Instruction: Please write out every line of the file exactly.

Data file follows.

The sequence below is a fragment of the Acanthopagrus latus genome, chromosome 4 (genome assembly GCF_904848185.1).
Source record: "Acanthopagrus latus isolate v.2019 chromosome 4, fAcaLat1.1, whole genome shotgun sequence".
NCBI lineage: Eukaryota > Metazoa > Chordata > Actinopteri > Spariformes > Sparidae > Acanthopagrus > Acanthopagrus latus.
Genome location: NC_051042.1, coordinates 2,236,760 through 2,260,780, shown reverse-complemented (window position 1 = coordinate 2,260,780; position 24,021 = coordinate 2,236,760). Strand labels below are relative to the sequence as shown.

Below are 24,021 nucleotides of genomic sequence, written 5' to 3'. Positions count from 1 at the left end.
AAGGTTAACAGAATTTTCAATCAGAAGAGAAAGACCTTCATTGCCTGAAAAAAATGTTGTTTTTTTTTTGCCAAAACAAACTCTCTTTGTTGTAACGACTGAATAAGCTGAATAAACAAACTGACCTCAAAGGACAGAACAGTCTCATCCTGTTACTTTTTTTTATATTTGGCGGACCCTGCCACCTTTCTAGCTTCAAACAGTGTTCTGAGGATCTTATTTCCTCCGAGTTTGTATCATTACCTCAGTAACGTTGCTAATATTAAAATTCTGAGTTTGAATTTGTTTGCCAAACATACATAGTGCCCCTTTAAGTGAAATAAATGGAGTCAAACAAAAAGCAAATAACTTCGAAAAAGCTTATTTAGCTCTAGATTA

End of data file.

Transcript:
The sequence below is a fragment of the Acanthopagrus latus genome, chromosome 4 (genome assembly GCF_904848185.1).
Source record: "Acanthopagrus latus isolate v.2019 chromosome 4, fAcaLat1.1, whole genome shotgun sequence".
NCBI lineage: Eukaryota > Metazoa > Chordata > Actinopteri > Spariformes > Sparidae > Acanthopagrus > Acanthopagrus latus.
Genome location: NC_051042.1, coordinates 2,236,760 through 2,260,780, shown reverse-complemented (window position 1 = coordinate 2,260,780; position 24,021 = coordinate 2,236,760). Strand labels below are relative to the sequence as shown.

Below are 24,021 nucleotides of genomic sequence, written 5' to 3'. Positions count from 1 at the left end.
AAGGTTAACAGAATTTTCAATCAGAAGAGAAAGACCTTCATTGCCTGAAAAAAATGTTGTTTTTTTTTTGCCAAAACAAACTCTCTTTGTTGTAACGACTGAATAAGCTGAATAAACAAACTGACCTCAAAGGACAGAACAGTCTCATCCTGTTACTTTTTTTTATATTTGGCGGACCCTGCCACCTTTCTAGCTTCAAACAGTGTTCTGAGGATCTTATTTCCTCCGAGTTTGTATCATTACCTCAGTAACGTTGCTAATATTAAAATTCTGAGTTTGAATTTGTTTGCCAAACATACATAGTGCCCCTTTAAGTGAAATAAATGGAGTCAAACAAAAAGCAAATAACTTCGAAAAAGCTTATTTAGCTCTAGATTA